Is the baby step in Unicom’s mixed-ownership trial anything to cheer about?
Groundbreaking! Aggressive! Bold!
Several heroic adjectives have been used by the Chinese state media to describe the “mixed-ownership” restructuring of China Unicom, a step in President Xi Jinping’s reform of the country’s state enterprises.
It is billed as the fulfilment of his 2012 pledge, made when he became head of the government, to introduce private-sector capital and entrepreneurship into state firms and motivate their staff with share incentives.
The reality, however, is different. It is more a sleight of hand to make a square look round. But a square remains a square.
The key message that the government would have you believe is that Unicom has broken the rule of absolute state ownership, where the government must have majority control of the nation’s top enterprises.
On the surface, the government will see its direct stake in Unicom through Shanghai-listed China United Network Communications Group drop from 62.74 per cent to 36.67 per cent after selling shares to new investors under the mixed-ownership reform. But in fact, it will maintain its majority control at 53 per cent because almost half of the new shares will be issued to state firms. It is the left hand selling to the right.
Assuming they dare to think differently from the state, and can agree among themselves, that will at most translate into a stake of about 6.2 per cent in Hong Kong-listed Unicom, which runs the operation. It may rise to about 8.26 per cent after counting in the injection of their money into the Hong Kong unit.
How effective a market force can anyone expect from them?
Of course, these private players, including internet giants like Tencent Holdings, Baidu and Alibaba Group Holding (the owner of the South China Morning Post), are not forking out 36 billion yuan (US$5.4 billion) between them merely to window dress as public service to the country. It has to be a good deal that makes sense.
Firstly, Beijing bent the rules to give these investors a 10 per cent discount on historical prices, instead of the closing price after the announcement of the deal. In other words, the price was lower than it should be.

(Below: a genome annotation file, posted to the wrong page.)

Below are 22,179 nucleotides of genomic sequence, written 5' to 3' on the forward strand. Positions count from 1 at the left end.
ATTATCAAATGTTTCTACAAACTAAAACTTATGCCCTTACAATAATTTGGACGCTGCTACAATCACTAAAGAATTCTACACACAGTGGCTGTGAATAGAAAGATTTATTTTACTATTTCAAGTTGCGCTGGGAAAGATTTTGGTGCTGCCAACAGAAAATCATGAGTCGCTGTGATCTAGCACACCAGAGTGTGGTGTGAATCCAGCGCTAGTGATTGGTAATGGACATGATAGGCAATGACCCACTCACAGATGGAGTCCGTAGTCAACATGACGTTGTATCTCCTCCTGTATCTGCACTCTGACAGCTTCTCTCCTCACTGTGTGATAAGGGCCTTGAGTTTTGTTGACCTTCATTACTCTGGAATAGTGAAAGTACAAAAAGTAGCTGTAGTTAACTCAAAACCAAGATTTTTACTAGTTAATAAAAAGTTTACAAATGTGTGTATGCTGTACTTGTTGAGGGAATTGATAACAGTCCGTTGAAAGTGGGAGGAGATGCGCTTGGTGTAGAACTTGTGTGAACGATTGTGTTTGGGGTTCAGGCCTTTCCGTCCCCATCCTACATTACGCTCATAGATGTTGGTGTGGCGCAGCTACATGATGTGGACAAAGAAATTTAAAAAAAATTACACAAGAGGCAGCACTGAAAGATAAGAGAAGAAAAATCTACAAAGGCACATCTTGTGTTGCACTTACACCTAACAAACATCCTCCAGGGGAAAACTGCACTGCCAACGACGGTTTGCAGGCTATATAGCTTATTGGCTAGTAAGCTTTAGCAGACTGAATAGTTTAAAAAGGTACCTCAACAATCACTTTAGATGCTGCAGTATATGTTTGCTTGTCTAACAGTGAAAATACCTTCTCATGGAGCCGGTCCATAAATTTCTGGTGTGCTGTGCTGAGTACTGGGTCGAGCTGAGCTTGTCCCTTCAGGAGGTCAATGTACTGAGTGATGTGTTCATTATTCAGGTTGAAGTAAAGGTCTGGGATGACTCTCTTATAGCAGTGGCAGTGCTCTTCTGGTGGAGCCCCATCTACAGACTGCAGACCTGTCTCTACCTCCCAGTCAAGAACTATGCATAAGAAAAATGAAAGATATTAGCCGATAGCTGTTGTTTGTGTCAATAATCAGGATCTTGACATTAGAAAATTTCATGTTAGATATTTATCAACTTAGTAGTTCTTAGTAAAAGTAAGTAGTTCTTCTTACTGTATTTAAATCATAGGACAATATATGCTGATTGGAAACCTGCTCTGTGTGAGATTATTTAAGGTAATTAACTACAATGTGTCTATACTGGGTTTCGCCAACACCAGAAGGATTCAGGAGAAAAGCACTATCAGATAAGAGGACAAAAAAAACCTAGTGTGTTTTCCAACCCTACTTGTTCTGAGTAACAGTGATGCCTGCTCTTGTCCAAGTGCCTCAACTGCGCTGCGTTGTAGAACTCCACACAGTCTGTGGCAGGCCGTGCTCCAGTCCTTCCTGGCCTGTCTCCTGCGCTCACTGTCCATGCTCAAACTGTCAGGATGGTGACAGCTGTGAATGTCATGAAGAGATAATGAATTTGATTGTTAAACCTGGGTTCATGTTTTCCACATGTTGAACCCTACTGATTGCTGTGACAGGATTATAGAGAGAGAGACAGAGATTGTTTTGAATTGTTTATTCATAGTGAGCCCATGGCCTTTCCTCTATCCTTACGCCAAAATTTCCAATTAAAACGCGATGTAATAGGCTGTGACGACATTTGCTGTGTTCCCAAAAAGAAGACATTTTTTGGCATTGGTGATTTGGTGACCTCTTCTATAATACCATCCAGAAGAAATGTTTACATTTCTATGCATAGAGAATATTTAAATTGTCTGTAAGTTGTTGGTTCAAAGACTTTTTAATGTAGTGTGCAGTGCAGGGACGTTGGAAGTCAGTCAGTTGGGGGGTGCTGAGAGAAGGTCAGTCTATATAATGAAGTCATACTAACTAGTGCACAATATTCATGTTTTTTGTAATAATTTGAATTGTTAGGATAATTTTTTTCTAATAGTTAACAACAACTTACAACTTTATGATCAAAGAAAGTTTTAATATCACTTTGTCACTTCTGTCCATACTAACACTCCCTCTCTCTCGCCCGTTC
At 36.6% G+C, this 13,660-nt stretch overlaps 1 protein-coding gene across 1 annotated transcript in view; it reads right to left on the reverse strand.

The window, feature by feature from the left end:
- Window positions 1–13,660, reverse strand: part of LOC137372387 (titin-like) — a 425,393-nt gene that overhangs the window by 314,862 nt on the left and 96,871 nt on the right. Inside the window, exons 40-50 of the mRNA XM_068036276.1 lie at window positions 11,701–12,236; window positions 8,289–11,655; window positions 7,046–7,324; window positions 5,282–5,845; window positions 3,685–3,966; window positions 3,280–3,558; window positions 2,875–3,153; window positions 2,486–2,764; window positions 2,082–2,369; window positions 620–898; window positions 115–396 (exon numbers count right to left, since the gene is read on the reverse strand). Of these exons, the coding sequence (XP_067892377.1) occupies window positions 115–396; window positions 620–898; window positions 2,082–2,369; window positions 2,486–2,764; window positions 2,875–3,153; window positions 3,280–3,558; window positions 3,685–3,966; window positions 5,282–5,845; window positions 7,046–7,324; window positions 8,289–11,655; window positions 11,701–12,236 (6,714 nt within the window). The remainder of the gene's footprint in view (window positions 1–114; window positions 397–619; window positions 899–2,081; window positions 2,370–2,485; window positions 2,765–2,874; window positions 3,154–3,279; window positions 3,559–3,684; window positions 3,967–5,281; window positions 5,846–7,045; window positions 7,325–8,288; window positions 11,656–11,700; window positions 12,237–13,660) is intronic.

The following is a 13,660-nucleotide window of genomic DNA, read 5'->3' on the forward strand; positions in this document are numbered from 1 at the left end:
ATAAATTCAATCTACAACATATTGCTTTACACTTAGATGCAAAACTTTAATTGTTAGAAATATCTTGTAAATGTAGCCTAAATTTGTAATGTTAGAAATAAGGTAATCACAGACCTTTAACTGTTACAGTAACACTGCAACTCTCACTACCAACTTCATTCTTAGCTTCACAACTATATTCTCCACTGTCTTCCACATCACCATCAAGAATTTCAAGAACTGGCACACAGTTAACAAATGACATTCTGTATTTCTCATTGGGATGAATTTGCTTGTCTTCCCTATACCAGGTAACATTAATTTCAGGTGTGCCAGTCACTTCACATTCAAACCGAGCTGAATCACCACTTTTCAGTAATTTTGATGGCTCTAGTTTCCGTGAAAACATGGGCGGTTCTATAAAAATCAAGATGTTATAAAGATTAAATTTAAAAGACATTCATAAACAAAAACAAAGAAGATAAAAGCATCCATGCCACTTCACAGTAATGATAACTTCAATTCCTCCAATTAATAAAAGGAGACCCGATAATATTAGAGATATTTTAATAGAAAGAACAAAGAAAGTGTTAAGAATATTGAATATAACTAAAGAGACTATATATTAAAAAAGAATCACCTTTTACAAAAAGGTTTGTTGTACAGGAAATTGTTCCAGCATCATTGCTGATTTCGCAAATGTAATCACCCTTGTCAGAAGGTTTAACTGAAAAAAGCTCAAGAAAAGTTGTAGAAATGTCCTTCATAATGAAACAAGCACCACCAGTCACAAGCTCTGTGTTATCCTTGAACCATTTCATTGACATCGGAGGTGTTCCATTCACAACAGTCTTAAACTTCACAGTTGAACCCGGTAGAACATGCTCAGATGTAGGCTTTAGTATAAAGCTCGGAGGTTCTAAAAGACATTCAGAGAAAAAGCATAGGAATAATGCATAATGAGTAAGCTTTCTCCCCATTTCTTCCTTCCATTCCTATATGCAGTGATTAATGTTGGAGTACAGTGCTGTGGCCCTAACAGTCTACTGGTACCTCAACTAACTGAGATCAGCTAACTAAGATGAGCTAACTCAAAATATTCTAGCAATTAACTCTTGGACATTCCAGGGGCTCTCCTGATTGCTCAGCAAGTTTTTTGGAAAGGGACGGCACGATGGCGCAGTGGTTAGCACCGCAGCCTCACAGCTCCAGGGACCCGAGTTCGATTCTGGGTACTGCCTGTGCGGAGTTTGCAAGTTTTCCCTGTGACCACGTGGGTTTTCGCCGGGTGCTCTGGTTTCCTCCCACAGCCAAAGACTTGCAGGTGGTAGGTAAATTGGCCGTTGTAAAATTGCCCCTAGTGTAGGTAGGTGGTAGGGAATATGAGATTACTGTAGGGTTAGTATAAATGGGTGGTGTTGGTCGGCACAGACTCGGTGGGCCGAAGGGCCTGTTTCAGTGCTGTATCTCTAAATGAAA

Secondly, some of these investors are already in ventures with the country’s second-largest telecommunications network operator.
Thirdly, they did not even have to go through any public tender process to qualify as investors.
This is an opportunity that comes knocking only once in a lifetime.
With a few months to go before the Communist Party holds its congress to select the leadership ranks for the next five years, a deadline looms for at least one showpiece that delivers on the pledge to reform state enterprises.
Without the pressing political deadline, none of the aforementioned goodies would have been handed out.
The irony is that, as with all the reforms of key state firms that we have seen so far, the stake of public investors will be cut significantly, by a third in this case.
Another “breakthrough” that has been much boasted about is the issuance of restricted share units – a kind of employee equity incentive scheme – to key Unicom staff members. About 7,550 of them will receive the equivalent of 2.78 per cent of the Shanghai-listed company at a 50 per cent discount to market price.
To be entitled to the shares, an employee must first be on a list proposed by Unicom’s board and approved by the State-owned Assets Supervision and Administration Commission (Sasac). Next, you must survive 10 days of scrutiny by everybody in the company.
If Unicom achieves its annual financial targets and the company’s party committee scores you well in your 2018 individual appraisal, you will be able to sell 40 per cent of your stake by 2020. If you stay with Unicom till 2026, you may get the rest.
These are all in theory though. That is because the switch from entitlement to saleable shares will be centrally organised by Unicom, subject to the veto by Sasac and the China Securities Regulatory Commission.
In a country where the watchdog regulates not only companies but also the index, the share incentives are nothing more than pieces of paper.
Let’s not forget what happened to the share incentives promised by the state during the last round of shareholding structural reforms more than two decades ago. Most people did not get their shares. A few sold the shares and admitted handing over the gains to the state.
Many would say time has changed and one should appreciate the significance of every baby step made in the country’s reform.
That is only if it is a meaningful step.
“This is my last column. Thank you very much for your patience during the past 11 years” – Shirley Yam email@example.com